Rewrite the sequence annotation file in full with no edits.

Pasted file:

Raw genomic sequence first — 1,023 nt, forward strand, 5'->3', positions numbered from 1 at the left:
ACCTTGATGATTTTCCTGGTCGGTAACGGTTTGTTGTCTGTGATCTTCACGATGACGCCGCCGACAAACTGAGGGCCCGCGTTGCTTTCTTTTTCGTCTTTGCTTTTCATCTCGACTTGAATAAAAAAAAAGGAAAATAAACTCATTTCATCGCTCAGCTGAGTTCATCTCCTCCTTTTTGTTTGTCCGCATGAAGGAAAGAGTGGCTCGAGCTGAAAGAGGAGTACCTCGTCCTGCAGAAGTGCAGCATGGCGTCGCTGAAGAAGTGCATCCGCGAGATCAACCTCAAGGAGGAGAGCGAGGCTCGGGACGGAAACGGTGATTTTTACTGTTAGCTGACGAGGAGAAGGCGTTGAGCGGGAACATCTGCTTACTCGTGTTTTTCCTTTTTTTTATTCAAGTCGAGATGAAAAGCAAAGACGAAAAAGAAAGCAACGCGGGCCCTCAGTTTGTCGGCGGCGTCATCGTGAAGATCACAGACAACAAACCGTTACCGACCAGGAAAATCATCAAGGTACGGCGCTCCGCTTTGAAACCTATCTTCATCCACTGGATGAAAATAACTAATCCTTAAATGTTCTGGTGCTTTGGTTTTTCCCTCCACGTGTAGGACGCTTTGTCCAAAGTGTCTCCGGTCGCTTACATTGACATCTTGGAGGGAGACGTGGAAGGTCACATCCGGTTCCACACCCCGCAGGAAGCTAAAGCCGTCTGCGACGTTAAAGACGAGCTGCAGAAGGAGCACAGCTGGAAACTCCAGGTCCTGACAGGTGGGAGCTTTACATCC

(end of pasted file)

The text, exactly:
Raw genomic sequence first — 1,023 nt, forward strand, 5'->3', positions numbered from 1 at the left:
ACCTTGATGATTTTCCTGGTCGGTAACGGTTTGTTGTCTGTGATCTTCACGATGACGCCGCCGACAAACTGAGGGCCCGCGTTGCTTTCTTTTTCGTCTTTGCTTTTCATCTCGACTTGAATAAAAAAAAAGGAAAATAAACTCATTTCATCGCTCAGCTGAGTTCATCTCCTCCTTTTTGTTTGTCCGCATGAAGGAAAGAGTGGCTCGAGCTGAAAGAGGAGTACCTCGTCCTGCAGAAGTGCAGCATGGCGTCGCTGAAGAAGTGCATCCGCGAGATCAACCTCAAGGAGGAGAGCGAGGCTCGGGACGGAAACGGTGATTTTTACTGTTAGCTGACGAGGAGAAGGCGTTGAGCGGGAACATCTGCTTACTCGTGTTTTTCCTTTTTTTTATTCAAGTCGAGATGAAAAGCAAAGACGAAAAAGAAAGCAACGCGGGCCCTCAGTTTGTCGGCGGCGTCATCGTGAAGATCACAGACAACAAACCGTTACCGACCAGGAAAATCATCAAGGTACGGCGCTCCGCTTTGAAACCTATCTTCATCCACTGGATGAAAATAACTAATCCTTAAATGTTCTGGTGCTTTGGTTTTTCCCTCCACGTGTAGGACGCTTTGTCCAAAGTGTCTCCGGTCGCTTACATTGACATCTTGGAGGGAGACGTGGAAGGTCACATCCGGTTCCACACCCCGCAGGAAGCTAAAGCCGTCTGCGACGTTAAAGACGAGCTGCAGAAGGAGCACAGCTGGAAACTCCAGGTCCTGACAGGTGGGAGCTTTACATCC